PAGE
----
The Department of Land and Natural resources says the colonies of feral animals found at small boat harbors and facilities creates unsafe and unsanitary conditions.

"The smell and the flies..it is a health issue," Joni Bagood with the Mokauea Fishermen's Association said. "It's a public place.. people frequent it. You've got fisherman. You've got people fishing off of the piers and who knows what will go in the fish eventually."

On Friday, the DLNR board adopted two amendments to the Division of Boating and Ocean Recreation rules. The rules prohibit abandoning animals and creating or contributing to colonies and feeding of wildlife or feral animals, on state land. 

Meanwhile, non-profit Alley Cats Allies expressed its worry regarding a section in one of the rules that states "any stray within a small boat harbor" may be seized and disposed of by DLNR. According to the rules "strays" may also be feral or abandoned. 

"I think the concern is the way that the rules are written it could be interpreted that there is broad discretion to kill first," representative for Alley Cats Allies, John White said.

Hawaii Revised Statutes already says the state can "destroy" a predator by any means deemed necessary by the department. But DLNR chairwoman Suzanne Case responded to White during Friday's board meeting, saying the new rules are not about killing cats, its about ensuring the harbors are "clean and "healthy."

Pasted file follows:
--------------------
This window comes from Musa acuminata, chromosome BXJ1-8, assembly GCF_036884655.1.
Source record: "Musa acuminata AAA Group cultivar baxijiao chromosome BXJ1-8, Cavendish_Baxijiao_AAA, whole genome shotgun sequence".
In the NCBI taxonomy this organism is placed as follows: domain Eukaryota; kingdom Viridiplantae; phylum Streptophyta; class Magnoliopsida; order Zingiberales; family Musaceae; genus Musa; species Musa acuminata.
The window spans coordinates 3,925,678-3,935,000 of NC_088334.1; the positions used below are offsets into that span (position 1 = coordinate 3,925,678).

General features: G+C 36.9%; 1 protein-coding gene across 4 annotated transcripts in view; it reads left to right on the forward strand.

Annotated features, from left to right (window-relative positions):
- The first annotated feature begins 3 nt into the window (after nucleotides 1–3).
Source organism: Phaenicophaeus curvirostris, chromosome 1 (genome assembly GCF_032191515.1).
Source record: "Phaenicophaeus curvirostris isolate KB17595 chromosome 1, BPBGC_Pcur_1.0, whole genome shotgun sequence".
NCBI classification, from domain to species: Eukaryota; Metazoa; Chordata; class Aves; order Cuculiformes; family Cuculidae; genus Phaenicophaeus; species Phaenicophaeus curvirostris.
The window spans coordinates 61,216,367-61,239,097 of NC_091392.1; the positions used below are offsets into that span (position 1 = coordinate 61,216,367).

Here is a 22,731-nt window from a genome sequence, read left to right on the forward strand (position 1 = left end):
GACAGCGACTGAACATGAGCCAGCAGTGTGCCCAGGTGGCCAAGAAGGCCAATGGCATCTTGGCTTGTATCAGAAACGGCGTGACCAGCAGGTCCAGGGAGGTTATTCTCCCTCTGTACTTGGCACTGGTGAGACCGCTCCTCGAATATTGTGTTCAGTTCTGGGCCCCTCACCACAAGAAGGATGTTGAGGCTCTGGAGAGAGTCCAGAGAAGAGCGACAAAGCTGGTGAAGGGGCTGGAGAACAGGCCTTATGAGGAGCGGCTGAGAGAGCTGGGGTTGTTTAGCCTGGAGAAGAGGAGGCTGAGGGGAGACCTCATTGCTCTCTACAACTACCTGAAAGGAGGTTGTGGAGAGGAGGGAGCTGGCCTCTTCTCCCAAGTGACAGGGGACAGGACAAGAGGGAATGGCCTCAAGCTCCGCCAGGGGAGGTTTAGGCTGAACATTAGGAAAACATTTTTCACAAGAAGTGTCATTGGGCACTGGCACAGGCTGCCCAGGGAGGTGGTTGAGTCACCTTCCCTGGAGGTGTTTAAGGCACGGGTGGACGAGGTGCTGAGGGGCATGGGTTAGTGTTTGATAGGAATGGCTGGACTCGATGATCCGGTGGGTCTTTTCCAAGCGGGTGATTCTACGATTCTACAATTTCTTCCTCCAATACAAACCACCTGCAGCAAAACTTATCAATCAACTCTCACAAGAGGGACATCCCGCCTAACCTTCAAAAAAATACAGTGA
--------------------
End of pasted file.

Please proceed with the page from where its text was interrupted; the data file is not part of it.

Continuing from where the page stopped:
Public Policy Advocate for the Hawaiian Humane Society, Stephanie Kendrick said in a statement: 

“The Hawaiian Humane Society is disappointed that the Board of Land and Natural Resources today chose to proceed with rules that threaten animals at Hawaii’s small boat harbors. The Society, cat advocates and other animal welfare groups have offered repeatedly to help the department address the isolated nuisance issues related to Free-Roaming cats at its small boat harbors. We remain willing to help.”

White also argued the new rules would further prevent individuals and groups from trying to help control the feral population in the most "humane way."

"These rules would essentially eliminate what I think a lot of experts would say is the most effective means of dealing with feral cat population, which is TNR," he said.

"TNR" means to "Trap, Nueter, and Return," White added.

DLNR ended up deferring the provision relating to disposal of feral and abandonded animals at small boat harbors until January 2019.

The state land department says they held off to give animal caregivers and the state chance to come up with a plan to relocate colonies.

"It's the 'R' part of the 'TNR' that we would like to work with you on.. like where do they go afterwords," Case said during Friday's board meeting. 

The adopted proposed revisions and additions now head to Governor Ige's office for final approval.